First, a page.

Amjad Ayub Mirza
Pakistan Prime Minister Imran Khan’s attempt to bluff his way into appeasing the Sri Lanka government and her people during his two-day visit on February 23 has back-fired. His attempt to sell himself as an ambassador of Belt and Road Initiative and its secondary project known as CPEC, a crusader of the Muslim ummah so that he could boost his image both at home and to the international money lenders and foreign investors has proven nothing more than a Kick-in-the-teeth for Imran Khan.
Not only that he was denied a much publicised opportunity to address the Sri Lankan Parliament, he had to haggle with the Sri Lankan government to be allowed to meet Muslim members of Sri Lankan parliament before a selected few were granted an audience with Imran Khan.
Pakistan is desperate to attract foreign investment into its economy. Yet its Foreign direct investment has shrunk by a third and CEPEC is going nowhere. The Financial Action Task Force has blatantly refused to take Pakistan out of the Grey list. Pakistan economy is moving in only one direction: downward.
Pakistan's pleas to Srilanka to sign a Joint Communique for Maritime Cooperation, commercial activities between Gwadar and Sri Lankan ports and discussions regarding holding the 19th SAARC Summit in Islamabad were all politely turned down by the Srilankan government.
Imran Khan's attempts to lure Srilanka into investing in the CPEC project led to nowhere. The Sri Lankan did not buy his sales pitch that by joining CPEC Sri Lanka would gain access to the central Asia. Sri Lanka is already part of the Chinese Belt and Road Iinitiative and the experience has not been very promising since
Sri Lanka had to lease its port to China for 99 years as a penalty for being unable to pay back Chinese loans.
Imran khan bid to promote Pakistan as a destination for Buddhist tourism also did not make headway. Pakistan officially never condemned the destruction of Buddha statues in Bamiyan in Afghanistan that were dynamited by the Taliban and many of the archeological relic of Buddha's statue at the Taxila museum have reportedly been stolen.
A depressed Imran Khan could not even muster up enough courage to raise the issue of Covid 19 Muslim that were cremated. His request to address the Srilankan Parliament and the Lakshaman Kadirgamar Institute of International Relations and Strategic Studies were courteously dropped by the Srilankan government at the last minute due to fear of using the Sri Lankan parliament as a platform for Pakistan's so called ï¿½Kashmir cause'.
Sri Lankan government was also fearful of an unpredictable Imran Khan that he might just turn around and start to criticise Sri Lanka's Buddhist majority for treating Muslim minority with ï¿½prejudice'. Foreseeing a humiliating trip the Pakistan acting High Commissioner Tanvir Ahmed had very rightly suggested that the Prime minister should cancel his trip.
The terror factor also played its role in the Sri Lankan resolve to downplay Imran Khan's visit to their country. Sri Lankan government was aware of Pakistani diplomat Amir Zubair Siddique's involvement in planning terror attacks on sensitive defence installations in South India and his reported patronage of terrorists in the Easter Sunday killings in 2019. Nine Pakistani nationals were arrested in connection with the bombings which claimed 250 innocent lives.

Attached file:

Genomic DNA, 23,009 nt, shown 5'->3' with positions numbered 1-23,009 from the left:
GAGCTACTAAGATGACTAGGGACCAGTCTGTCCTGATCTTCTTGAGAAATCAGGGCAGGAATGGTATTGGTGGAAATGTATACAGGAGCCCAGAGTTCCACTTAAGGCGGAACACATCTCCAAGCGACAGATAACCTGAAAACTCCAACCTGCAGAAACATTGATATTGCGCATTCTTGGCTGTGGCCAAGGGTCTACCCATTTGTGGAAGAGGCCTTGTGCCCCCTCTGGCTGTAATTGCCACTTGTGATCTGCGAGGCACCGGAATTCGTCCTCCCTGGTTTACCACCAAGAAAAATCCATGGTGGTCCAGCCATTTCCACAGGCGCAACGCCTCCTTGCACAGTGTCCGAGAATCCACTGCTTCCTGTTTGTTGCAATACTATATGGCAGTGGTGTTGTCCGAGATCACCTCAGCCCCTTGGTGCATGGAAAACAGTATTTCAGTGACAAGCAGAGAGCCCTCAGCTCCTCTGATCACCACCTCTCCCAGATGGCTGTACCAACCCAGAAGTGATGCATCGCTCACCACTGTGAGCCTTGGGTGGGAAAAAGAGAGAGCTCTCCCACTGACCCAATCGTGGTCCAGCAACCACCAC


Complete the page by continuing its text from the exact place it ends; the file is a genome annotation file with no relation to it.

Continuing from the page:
The drug factor is another possible avenue that Sri Lanka has taken into consideration while accommodating Imran Khan's thrust upon trip. Pakistani drug cartels have been using Sri Lanka as a route to smuggle drugs to Europe through sea-lanes. The money thus earned has been partly used to finance terror activities in Sri Lanka.
The attack on the Sri Lankan cricket team back in 2009 is still fresh in the memory of the Sri Lanka nationalists and general public alike. Sri Lanka cannot afford to have another terror attack causing damage to tourism which is one of Sri Lanka's main source of earning foreign exchange.
In the end for Imran Khan the ï¿½official' trip to Sri Lanka proved to be no more than a short break from the worries of domestic politics where he faces a crushing defeat at the senate elections and an impending threat of a long march due on March 26 by the Pakistan Democratic Movement. The only publicity Imran Khan could manage was by tweeting about his visit to the Island.
The fact that none of the controversial issues were even mentioned about in the Pakistani media is a diplomatic triumph for the Sri Lankan government. By not permitting Imran Khan to address her parliament and other institutions of national prestige Sri Lanka has denied Islamabad an opportunity to stir anti- India sentiments in a foreign land and defeated yet another attempt of Pakistani military establishment of rhetorical condemnation of the treatment of Muslims in Sri Lanka while remaining tight lipped about the atrocities that the Uighurs undergo on an daily bases in hundreds of torture and concentration camps dotted across occupied East Turkistan that China calls Xin Jiang.
This is ironical indeed for a nation like Pakistan that prides herself on religion and claims to be the voice of ï¿½oppressed' Muslims the world over.
In the final analysis Imran Khan has failed to present Pakistan as a friendly and secure investment destination for the Sri Lankan people and has returned back to Islamabad after receiving a Kick-in-the-teeth of its national pride.
(Amjad Ayub Mirza is an author and a human rights activist from Mirpur in Pakistan occupied J&K. The views expressed are personal.)